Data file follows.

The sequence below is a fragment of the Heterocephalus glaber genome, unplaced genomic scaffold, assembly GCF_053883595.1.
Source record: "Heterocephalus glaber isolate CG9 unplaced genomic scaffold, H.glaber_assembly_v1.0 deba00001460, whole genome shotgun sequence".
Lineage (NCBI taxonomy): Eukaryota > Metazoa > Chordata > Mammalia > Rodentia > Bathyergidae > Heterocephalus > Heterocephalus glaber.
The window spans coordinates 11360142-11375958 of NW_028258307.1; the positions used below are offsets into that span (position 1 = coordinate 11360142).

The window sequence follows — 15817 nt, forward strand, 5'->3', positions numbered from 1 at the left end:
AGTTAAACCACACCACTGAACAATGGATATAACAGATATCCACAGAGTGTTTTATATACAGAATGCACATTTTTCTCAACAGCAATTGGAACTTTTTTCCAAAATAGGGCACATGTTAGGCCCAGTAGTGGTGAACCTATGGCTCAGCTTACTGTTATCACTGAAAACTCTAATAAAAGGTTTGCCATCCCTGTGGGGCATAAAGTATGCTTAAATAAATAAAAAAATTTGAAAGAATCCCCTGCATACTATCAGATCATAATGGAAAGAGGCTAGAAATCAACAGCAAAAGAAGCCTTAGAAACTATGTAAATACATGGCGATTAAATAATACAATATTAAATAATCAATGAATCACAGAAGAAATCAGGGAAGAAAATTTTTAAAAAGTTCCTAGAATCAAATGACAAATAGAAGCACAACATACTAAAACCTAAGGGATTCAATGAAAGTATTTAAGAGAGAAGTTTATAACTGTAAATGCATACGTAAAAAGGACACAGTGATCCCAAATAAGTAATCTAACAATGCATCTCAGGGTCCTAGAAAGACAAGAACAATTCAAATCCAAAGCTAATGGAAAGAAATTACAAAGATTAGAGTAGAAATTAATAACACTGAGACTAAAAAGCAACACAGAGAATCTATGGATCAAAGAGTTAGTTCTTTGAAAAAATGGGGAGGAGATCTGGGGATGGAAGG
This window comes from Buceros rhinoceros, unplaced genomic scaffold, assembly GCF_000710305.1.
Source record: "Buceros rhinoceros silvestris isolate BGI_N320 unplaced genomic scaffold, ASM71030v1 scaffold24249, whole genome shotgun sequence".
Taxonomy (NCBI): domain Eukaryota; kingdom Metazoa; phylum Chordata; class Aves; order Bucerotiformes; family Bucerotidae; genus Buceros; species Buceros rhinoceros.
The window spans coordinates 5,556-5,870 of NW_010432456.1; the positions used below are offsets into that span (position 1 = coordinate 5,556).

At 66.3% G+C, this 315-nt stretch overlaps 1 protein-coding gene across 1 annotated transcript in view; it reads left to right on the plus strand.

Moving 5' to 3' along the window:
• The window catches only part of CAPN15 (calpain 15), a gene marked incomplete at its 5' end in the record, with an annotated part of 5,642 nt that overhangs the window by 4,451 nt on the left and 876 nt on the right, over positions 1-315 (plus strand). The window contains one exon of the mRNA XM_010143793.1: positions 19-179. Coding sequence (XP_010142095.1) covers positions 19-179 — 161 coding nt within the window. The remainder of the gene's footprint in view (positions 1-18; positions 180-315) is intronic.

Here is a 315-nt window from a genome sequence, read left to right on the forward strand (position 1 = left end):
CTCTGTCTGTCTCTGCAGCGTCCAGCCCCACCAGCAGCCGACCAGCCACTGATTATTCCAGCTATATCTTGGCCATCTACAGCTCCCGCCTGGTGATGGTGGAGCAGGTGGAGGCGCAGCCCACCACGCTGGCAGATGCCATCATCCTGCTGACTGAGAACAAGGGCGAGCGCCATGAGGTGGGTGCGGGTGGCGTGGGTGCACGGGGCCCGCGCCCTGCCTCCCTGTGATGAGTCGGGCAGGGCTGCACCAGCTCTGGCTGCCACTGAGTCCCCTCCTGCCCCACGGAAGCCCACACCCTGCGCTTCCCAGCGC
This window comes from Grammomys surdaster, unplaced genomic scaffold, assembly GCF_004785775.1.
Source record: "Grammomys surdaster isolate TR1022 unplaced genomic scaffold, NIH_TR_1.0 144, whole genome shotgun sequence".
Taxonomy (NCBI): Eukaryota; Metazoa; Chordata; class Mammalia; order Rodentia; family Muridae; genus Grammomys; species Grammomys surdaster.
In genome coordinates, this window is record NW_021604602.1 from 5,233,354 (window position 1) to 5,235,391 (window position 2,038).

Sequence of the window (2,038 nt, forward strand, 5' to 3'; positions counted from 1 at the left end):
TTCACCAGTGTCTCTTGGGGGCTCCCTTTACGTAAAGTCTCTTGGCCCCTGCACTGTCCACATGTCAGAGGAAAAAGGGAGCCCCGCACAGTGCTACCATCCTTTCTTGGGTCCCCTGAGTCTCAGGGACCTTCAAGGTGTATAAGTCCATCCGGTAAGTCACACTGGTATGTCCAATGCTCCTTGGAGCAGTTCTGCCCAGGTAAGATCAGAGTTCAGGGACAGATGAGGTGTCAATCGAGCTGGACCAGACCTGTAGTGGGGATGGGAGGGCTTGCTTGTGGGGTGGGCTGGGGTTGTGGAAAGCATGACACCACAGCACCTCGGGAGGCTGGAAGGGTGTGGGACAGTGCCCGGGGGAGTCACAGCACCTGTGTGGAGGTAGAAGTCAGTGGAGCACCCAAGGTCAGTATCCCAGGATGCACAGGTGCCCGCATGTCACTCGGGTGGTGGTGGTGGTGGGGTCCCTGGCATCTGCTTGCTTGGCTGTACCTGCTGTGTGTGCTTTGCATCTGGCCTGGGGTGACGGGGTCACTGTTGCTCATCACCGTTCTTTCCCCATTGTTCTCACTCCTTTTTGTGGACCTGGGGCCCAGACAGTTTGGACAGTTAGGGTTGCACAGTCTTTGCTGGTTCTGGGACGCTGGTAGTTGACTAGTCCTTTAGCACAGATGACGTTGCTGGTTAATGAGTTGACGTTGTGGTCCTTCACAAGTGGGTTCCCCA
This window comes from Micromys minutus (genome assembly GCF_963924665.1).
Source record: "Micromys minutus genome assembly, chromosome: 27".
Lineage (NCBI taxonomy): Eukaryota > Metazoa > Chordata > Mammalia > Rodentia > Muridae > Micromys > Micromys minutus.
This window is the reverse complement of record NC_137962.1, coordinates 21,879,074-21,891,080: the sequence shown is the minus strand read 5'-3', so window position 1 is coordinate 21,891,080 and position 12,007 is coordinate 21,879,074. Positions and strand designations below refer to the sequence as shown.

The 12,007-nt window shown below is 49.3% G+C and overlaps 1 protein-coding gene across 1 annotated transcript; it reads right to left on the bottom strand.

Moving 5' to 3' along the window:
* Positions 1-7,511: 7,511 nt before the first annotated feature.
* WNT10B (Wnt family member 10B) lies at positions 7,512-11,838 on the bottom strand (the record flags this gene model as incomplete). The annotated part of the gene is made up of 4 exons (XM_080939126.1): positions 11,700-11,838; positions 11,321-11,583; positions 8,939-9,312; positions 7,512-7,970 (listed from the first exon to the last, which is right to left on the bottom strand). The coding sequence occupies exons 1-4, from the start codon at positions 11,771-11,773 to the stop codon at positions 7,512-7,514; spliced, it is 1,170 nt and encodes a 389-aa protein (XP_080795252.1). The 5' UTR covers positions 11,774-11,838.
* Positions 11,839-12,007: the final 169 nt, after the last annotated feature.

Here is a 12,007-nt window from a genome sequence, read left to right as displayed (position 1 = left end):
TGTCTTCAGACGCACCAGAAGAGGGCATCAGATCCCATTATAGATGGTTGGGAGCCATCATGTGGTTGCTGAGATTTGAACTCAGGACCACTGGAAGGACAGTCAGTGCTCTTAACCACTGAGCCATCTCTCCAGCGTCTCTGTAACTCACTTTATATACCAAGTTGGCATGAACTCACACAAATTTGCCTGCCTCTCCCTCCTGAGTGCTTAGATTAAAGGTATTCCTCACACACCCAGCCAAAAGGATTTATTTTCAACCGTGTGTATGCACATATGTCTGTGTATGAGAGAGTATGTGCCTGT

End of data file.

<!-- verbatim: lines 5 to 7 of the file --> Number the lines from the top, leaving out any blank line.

The window sequence follows — 15817 nt, forward strand, 5'->3', positions numbered from 1 at the left end:
AGTTAAACCACACCACTGAACAATGGATATAACAGATATCCACAGAGTGTTTTATATACAGAATGCACATTTTTCTCAACAGCAATTGGAACTTTTTTCCAAAATAGGGCACATGTTAGGCCCAGTAGTGGTGAACCTATGGCTCAGCTTACTGTTATCACTGAAAACTCTAATAAAAGGTTTGCCATCCCTGTGGGGCATAAAGTATGCTTAAATAAATAAAAAAATTTGAAAGAATCCCCTGCATACTATCAGATCATAATGGAAAGAGGCTAGAAATCAACAGCAAAAGAAGCCTTAGAAACTATGTAAATACATGGCGATTAAATAATACAATATTAAATAATCAATGAATCACAGAAGAAATCAGGGAAGAAAATTTTTAAAAAGTTCCTAGAATCAAATGACAAATAGAAGCACAACATACTAAAACCTAAGGGATTCAATGAAAGTATTTAAGAGAGAAGTTTATAACTGTAAATGCATACGTAAAAAGGACACAGTGATCCCAAATAAGTAATCTAACAATGCATCTCAGGGTCCTAGAAAGACAAGAACAATTCAAATCCAAAGCTAATGGAAAGAAATTACAAAGATTAGAGTAGAAATTAATAACACTGAGACTAAAAAGCAACACAGAGAATCTATGGATCAAAGAGTTAGTTCTTTGAAAAAATGGGGAGGAGATCTGGGGATGGAAGG
This window comes from Buceros rhinoceros, unplaced genomic scaffold, assembly GCF_000710305.1.